STEPANAKERT — Arevik children’s hospital in Stepanakert was reportedly running out of lifesaving medicines on Monday two weeks after Azerbaijan blocked Nagorno-Karabakh’s sole land link with Armenia.
Like other medical centers in Karabakh, the Arevik hospital has increasingly struggled with drug shortages putting its seriously ill patients’ lives at risk. According to the hospital administration, ten newborn babies are currently treated in its intensive care unit.
Biayna Sukhudyan, a pediatric neuropathologist from Armenia stranded in Stepanakert, described the situation there as “critical.”
“There is a shortage of some painkillers and antibiotics, and some hormonal medications, which are badly needed in acute situations, have run out,” she told RFE/RL’s Armenian Service.
Sukhudyan also expressed serious concern at a lack of special drugs for 87 Karabakh children who suffer from epilepsy and receive the medication from Arevik. “Sooner or later we will have cases of such children admitted to the hospital with seizures,” she said.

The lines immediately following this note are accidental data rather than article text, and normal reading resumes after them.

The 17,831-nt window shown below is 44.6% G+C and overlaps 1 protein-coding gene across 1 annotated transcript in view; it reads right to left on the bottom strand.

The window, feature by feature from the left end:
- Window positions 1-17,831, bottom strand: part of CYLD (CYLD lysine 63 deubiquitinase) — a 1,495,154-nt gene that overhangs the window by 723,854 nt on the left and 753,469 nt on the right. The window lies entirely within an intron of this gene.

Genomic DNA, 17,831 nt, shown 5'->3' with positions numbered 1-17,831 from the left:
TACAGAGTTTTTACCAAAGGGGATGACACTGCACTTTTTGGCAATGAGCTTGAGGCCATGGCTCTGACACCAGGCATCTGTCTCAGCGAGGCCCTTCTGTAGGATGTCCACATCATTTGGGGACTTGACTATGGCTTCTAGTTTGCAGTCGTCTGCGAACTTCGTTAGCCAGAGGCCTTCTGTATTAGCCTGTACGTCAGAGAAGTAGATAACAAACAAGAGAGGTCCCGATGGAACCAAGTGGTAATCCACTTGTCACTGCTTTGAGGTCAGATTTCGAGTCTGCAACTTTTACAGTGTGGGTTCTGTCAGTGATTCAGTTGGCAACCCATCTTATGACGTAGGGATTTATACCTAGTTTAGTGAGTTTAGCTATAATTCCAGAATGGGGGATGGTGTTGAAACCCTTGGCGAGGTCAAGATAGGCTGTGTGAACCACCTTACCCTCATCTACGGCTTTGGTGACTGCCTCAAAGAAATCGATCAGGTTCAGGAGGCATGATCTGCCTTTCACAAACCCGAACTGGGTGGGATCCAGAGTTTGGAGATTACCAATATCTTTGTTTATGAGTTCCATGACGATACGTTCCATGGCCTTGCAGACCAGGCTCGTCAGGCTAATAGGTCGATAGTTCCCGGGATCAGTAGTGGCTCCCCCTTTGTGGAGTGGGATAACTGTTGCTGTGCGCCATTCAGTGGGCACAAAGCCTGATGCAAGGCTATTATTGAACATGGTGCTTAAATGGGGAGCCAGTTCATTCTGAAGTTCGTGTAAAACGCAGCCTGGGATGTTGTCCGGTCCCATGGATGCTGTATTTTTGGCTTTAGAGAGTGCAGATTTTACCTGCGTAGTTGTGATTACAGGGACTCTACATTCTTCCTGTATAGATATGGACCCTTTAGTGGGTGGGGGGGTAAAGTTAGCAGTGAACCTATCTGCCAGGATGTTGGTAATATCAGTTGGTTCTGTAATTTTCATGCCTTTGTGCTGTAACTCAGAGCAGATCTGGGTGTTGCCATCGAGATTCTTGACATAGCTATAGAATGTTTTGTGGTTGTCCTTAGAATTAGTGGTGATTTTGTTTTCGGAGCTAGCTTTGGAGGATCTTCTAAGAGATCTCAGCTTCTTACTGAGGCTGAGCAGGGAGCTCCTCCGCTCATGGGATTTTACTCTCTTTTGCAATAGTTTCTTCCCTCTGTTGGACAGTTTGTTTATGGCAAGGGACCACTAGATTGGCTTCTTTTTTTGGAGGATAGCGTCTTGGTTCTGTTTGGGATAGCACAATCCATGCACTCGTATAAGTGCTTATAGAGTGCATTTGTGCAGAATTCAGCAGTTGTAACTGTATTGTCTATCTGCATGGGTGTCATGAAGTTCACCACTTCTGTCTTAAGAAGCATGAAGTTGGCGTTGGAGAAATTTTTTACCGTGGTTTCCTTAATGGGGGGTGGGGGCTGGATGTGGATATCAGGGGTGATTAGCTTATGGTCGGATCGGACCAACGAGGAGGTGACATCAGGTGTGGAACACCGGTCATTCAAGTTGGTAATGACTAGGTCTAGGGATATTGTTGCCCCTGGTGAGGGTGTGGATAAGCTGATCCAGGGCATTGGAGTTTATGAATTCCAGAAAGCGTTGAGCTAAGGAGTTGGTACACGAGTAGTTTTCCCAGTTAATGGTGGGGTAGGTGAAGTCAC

Sukhudyan, who works at the Arabkir Medical Center for children in Yerevan, travelled to Karabakh last month on a regular mission to consult and train local medics. She has been unable to return to Armenia since large groups of government-backed Azerbaijanis blocked on December 12 the Karabakh highway leading to Armenia.
In Sukhudyan’s words, there is also a growing shortage of baby formulas in Karabakh.
“Half of our patients under the age of one … receive baby formulas which cannot be replaced by any other food,” she said.
An ICRC truck was also allowed to ship about 10 tons of baby food, drugs and other medical supplies to Karabakh at the weekend. According to a Red Cross spokeswoman in Stepanakert, the ICRC also evacuated from Karabakh four foreign nationals in need of urgent medical aid.